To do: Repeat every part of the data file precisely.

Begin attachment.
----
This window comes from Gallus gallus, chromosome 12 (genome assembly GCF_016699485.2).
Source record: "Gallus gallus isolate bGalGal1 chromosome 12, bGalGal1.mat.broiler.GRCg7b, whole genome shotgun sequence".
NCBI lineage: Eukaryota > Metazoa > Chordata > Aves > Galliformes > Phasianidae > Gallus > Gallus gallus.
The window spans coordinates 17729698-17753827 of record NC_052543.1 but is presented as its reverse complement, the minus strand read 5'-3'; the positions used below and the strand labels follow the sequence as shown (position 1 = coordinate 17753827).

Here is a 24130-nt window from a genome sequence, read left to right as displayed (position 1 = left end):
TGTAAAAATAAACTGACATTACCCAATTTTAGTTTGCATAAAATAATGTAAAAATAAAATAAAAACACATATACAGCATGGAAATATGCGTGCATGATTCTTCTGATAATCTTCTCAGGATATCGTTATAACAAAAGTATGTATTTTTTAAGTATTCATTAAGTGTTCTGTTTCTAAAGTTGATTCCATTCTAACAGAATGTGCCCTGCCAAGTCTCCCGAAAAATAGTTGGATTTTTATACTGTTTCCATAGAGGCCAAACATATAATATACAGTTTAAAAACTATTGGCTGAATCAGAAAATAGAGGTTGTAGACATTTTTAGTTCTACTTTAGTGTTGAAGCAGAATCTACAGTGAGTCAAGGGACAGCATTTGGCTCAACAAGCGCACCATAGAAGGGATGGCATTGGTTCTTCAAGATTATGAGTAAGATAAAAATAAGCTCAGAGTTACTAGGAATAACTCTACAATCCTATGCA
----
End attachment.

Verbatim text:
This window comes from Gallus gallus, chromosome 12 (genome assembly GCF_016699485.2).
Source record: "Gallus gallus isolate bGalGal1 chromosome 12, bGalGal1.mat.broiler.GRCg7b, whole genome shotgun sequence".
NCBI lineage: Eukaryota > Metazoa > Chordata > Aves > Galliformes > Phasianidae > Gallus > Gallus gallus.
The window spans coordinates 17729698-17753827 of record NC_052543.1 but is presented as its reverse complement, the minus strand read 5'-3'; the positions used below and the strand labels follow the sequence as shown (position 1 = coordinate 17753827).

Here is a 24130-nt window from a genome sequence, read left to right as displayed (position 1 = left end):
TGTAAAAATAAACTGACATTACCCAATTTTAGTTTGCATAAAATAATGTAAAAATAAAATAAAAACACATATACAGCATGGAAATATGCGTGCATGATTCTTCTGATAATCTTCTCAGGATATCGTTATAACAAAAGTATGTATTTTTTAAGTATTCATTAAGTGTTCTGTTTCTAAAGTTGATTCCATTCTAACAGAATGTGCCCTGCCAAGTCTCCCGAAAAATAGTTGGATTTTTATACTGTTTCCATAGAGGCCAAACATATAATATACAGTTTAAAAACTATTGGCTGAATCAGAAAATAGAGGTTGTAGACATTTTTAGTTCTACTTTAGTGTTGAAGCAGAATCTACAGTGAGTCAAGGGACAGCATTTGGCTCAACAAGCGCACCATAGAAGGGATGGCATTGGTTCTTCAAGATTATGAGTAAGATAAAAATAAGCTCAGAGTTACTAGGAATAACTCTACAATCCTATGCA